Historical Background

Strongyloides stercoralis might be described as 'the military worm'. It was first described by a military physician in soldiers returning from war and in recent times much work on diagnosis, immunology and epidemiology has been conducted on veterans of World War II and Vietnam. Louis Normand (1876) first described Strongyloides stercoralis in French soldiers returning from Cochin China (now Vietnam), who were suffering intractable diarrhoea. This was an important breakthrough, since at last a plausible causative agent of the disease known as 'diarrhoea of Cochin China' was found. Very soon after his discovery, Normand realised that the stages which were initially isolated could also be found in several organs throughout the body at autopsy. Bavay (1878), who was a professor of pharmacy in the Navy, named the parasite Anguillula stercoralis and provided detailed descriptions of the worm. It is interesting to note that in this short time Bavay was also able to describe free-living adult parasites, which he found would develop in vitro if the stool was kept at favourable conditions (Grove, 1989a).

Normand continued his quest to describe the possible causative agent of 'diarrhoea of Cochin China' and at an autopsy in 1876 he removed a worm from the intestine that was about 2 mm long and that appeared different from those seen in stool or previous autopsies. He sent this specimen to Bavay, who concluded that it was a separate species, which he named Anguillula intestinalis (Bavay, 1877a). In addition, he and Normand, for the first time, saw larval stages in faecal culture that were longer than those previously seen, had a notched tail and an oesophagus that extended to about half the length of the body (Bavay, 1877b). This description of the infective filariform larvae of S. stercoralis was interpreted as a larval stage of A. intestinalis (Grove, 1989a).

From these military beginnings, several workers took an interest in the parasite. Notable among these was Laveran (1877), who confirmed the findings of Bavay (1877a,b) and Normand (1876). He also concluded that there were two separate species, 'A. stercoralis', which produced larvae in the stool and adults in the external environment, and 'A. intestinalis', which lived in the gut and produced larvae with notched tails in vitro. However, these findings were overturned when Grassi and Parona (1879), working in Italy, found that the parasitic form (A. intestinalis) laid eggs in the intestinal lumen that hatched to release larvae identical to those of'A. stercoralis'. Furthermore, these larvae did not develop into free-living adults, as described by earlier workers, but into notched-tailed larvae. Grassi (1879) suggested a new genus, Strongylus, for the parasite and later Strongyloides intestinalis,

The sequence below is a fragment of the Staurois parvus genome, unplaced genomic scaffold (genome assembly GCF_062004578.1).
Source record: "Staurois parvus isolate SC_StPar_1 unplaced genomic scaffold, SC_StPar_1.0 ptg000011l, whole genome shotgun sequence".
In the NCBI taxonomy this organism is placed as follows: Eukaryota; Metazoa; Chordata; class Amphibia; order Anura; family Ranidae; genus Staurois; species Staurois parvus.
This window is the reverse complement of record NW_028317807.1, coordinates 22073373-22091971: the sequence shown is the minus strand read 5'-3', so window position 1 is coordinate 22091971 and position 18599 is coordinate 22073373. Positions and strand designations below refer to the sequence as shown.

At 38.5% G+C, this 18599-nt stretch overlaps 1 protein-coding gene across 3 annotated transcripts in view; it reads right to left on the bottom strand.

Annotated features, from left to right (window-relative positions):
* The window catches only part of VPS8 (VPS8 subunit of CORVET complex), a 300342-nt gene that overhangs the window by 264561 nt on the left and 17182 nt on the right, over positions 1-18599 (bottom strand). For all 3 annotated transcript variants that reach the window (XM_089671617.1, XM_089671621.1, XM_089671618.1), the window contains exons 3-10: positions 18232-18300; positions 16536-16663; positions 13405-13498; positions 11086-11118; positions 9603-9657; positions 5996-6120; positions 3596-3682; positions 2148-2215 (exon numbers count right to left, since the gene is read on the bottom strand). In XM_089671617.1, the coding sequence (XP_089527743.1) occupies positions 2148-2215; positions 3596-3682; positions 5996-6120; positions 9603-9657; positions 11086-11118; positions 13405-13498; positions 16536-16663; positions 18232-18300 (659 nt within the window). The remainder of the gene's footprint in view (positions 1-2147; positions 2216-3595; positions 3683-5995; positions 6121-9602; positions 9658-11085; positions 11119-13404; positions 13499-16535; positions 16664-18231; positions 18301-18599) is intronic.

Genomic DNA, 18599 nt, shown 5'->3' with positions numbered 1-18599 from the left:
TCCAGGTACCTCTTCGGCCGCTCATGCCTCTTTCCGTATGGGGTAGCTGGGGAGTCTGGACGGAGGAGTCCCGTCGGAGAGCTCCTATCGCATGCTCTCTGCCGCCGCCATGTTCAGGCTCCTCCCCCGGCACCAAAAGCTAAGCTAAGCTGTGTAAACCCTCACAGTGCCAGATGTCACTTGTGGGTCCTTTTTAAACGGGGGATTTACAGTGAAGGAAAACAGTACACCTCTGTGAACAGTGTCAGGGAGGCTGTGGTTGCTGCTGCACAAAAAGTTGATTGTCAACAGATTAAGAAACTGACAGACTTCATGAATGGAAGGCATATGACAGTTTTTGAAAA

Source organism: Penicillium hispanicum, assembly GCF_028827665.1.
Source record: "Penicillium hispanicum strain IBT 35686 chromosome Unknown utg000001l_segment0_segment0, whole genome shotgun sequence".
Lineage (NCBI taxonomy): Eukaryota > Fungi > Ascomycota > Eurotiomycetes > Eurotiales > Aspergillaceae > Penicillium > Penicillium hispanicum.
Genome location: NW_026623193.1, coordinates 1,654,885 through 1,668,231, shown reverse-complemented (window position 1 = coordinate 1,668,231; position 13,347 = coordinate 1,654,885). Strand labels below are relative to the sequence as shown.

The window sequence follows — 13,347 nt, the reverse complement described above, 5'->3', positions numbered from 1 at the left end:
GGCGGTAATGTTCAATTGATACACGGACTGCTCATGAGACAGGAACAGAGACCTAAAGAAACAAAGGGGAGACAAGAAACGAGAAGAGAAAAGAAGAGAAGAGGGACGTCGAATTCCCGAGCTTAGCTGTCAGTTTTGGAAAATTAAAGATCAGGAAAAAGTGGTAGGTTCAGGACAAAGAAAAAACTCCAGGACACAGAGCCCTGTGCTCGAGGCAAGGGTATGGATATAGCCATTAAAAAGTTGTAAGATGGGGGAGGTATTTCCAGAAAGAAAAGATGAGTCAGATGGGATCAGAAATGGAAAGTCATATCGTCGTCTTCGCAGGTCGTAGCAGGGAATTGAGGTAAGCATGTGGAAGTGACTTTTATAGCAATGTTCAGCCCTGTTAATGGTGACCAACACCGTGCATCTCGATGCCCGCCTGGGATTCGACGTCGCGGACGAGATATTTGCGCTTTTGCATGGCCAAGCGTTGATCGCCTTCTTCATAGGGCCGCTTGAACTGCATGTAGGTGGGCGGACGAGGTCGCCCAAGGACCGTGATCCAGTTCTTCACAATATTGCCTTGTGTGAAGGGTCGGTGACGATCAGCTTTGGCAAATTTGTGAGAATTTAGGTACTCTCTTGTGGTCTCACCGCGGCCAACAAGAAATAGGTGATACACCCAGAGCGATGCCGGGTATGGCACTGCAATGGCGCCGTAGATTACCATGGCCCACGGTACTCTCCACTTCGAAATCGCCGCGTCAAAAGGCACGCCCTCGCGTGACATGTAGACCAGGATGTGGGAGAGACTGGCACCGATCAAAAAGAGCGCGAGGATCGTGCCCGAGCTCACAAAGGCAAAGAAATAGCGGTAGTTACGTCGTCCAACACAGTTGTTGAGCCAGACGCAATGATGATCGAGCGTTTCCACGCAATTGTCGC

Principles and Practice of Clinical Parasitology

Edited by Stephen Gillespie and Richard D. Pearson © 2001 John Wiley & Sons Ltd which was readily accepted, since the genus Anguillula already existed for eels (Grove, 1989a).

A confusing observation was made by Perron-cito (1881), who cultured free-living adults from larvae that were identical to those described by Normand (1876). He observed that they laid eggs that hatched to release rhabditiform larvae, which moulted into notched-tailed larvae identical to those of 'A. intestinalis' (Grove, 1989b). Therefore, these notched-tailed larvae were now known to develop in two ways; first, directly from larvae collected from patients with 'A. intestinalis' and second, from faecal culture of free-living adults of 'A. stercoralis'. It was Leuckart (1883) who suggested that this was the same parasite with two separate modes of development and who suggested the name 'Rhabdonema strongyloides'.

One of Leuckart's students, Loos, observed that some of the newly passed rhabditiform larvae could develop into free-living adults, which in turn produced eggs and more rhabditi-form larvae that developed into filariform larvae, whilst others developed directly into filariform larvae in the same faecal cultures (Grove, 1989b). Golgi and Monti (1884) brought this to the attention of the academic community with arguments on whether or not environmental conditions could influence the mode of development.

Among the observations made by Bavay (1877b) was the absence of parasitic males in the intestines of humans. This raised the question of whether or not these disappeared soon after fertilisation or whether the females were hermaphroditic. Grassi (1882) suggested that the females were parthenogenetic. However, Kreis (1932) reported finding parasitic male worms in the faeces of dogs and humans. Faust (1933) also reported that male worms were found in the respiratory tree and that mating may have taken place there before the parasite become embedded in the gut mucosa.

After several name changes to the causative agent of 'diarrhoea of Cochin China', Stiles and Hassal (1902) suggested that the correct name for the organism should be Strongyloides stercoralis, to give precedent to the first species name. The International Commission on Zoological Nomenclature (1915) accepted this.

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